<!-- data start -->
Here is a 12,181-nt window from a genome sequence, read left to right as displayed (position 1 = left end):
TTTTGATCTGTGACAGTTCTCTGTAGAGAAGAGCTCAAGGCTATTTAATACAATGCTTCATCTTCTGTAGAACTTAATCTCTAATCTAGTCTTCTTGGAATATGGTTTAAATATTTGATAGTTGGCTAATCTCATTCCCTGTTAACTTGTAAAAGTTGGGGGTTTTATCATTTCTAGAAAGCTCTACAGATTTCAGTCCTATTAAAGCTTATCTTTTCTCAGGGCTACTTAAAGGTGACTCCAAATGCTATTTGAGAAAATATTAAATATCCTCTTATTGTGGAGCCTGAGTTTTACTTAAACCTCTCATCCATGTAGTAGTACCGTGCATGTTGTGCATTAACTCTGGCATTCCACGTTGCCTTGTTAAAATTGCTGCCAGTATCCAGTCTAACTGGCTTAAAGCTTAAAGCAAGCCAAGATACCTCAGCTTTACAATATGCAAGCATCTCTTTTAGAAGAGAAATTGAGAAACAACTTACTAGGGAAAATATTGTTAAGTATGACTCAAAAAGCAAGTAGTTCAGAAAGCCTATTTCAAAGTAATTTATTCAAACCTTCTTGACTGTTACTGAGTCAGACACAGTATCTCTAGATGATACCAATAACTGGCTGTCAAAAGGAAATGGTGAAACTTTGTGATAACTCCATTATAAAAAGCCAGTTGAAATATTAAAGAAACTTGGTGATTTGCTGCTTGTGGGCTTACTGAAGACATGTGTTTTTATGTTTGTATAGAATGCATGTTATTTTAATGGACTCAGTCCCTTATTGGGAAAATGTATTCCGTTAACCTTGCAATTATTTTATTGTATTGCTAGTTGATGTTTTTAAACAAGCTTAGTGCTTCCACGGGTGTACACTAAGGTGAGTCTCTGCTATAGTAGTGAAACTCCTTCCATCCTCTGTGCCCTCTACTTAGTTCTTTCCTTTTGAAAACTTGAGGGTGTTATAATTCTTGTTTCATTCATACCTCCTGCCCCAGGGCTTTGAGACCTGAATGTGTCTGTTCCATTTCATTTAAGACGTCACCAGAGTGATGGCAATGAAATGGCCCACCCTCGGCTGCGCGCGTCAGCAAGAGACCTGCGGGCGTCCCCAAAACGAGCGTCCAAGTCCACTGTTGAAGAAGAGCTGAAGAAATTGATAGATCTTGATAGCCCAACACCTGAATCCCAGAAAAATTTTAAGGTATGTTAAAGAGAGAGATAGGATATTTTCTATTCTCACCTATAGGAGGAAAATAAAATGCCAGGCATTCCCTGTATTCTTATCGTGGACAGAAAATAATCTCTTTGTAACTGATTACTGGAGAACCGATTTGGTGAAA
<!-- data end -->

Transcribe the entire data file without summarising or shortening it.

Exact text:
Here is a 12,181-nt window from a genome sequence, read left to right as displayed (position 1 = left end):
TTTTGATCTGTGACAGTTCTCTGTAGAGAAGAGCTCAAGGCTATTTAATACAATGCTTCATCTTCTGTAGAACTTAATCTCTAATCTAGTCTTCTTGGAATATGGTTTAAATATTTGATAGTTGGCTAATCTCATTCCCTGTTAACTTGTAAAAGTTGGGGGTTTTATCATTTCTAGAAAGCTCTACAGATTTCAGTCCTATTAAAGCTTATCTTTTCTCAGGGCTACTTAAAGGTGACTCCAAATGCTATTTGAGAAAATATTAAATATCCTCTTATTGTGGAGCCTGAGTTTTACTTAAACCTCTCATCCATGTAGTAGTACCGTGCATGTTGTGCATTAACTCTGGCATTCCACGTTGCCTTGTTAAAATTGCTGCCAGTATCCAGTCTAACTGGCTTAAAGCTTAAAGCAAGCCAAGATACCTCAGCTTTACAATATGCAAGCATCTCTTTTAGAAGAGAAATTGAGAAACAACTTACTAGGGAAAATATTGTTAAGTATGACTCAAAAAGCAAGTAGTTCAGAAAGCCTATTTCAAAGTAATTTATTCAAACCTTCTTGACTGTTACTGAGTCAGACACAGTATCTCTAGATGATACCAATAACTGGCTGTCAAAAGGAAATGGTGAAACTTTGTGATAACTCCATTATAAAAAGCCAGTTGAAATATTAAAGAAACTTGGTGATTTGCTGCTTGTGGGCTTACTGAAGACATGTGTTTTTATGTTTGTATAGAATGCATGTTATTTTAATGGACTCAGTCCCTTATTGGGAAAATGTATTCCGTTAACCTTGCAATTATTTTATTGTATTGCTAGTTGATGTTTTTAAACAAGCTTAGTGCTTCCACGGGTGTACACTAAGGTGAGTCTCTGCTATAGTAGTGAAACTCCTTCCATCCTCTGTGCCCTCTACTTAGTTCTTTCCTTTTGAAAACTTGAGGGTGTTATAATTCTTGTTTCATTCATACCTCCTGCCCCAGGGCTTTGAGACCTGAATGTGTCTGTTCCATTTCATTTAAGACGTCACCAGAGTGATGGCAATGAAATGGCCCACCCTCGGCTGCGCGCGTCAGCAAGAGACCTGCGGGCGTCCCCAAAACGAGCGTCCAAGTCCACTGTTGAAGAAGAGCTGAAGAAATTGATAGATCTTGATAGCCCAACACCTGAATCCCAGAAAAATTTTAAGGTATGTTAAAGAGAGAGATAGGATATTTTCTATTCTCACCTATAGGAGGAAAATAAAATGCCAGGCATTCCCTGTATTCTTATCGTGGACAGAAAATAATCTCTTTGTAACTGATTACTGGAGAACCGATTTGGTGAAA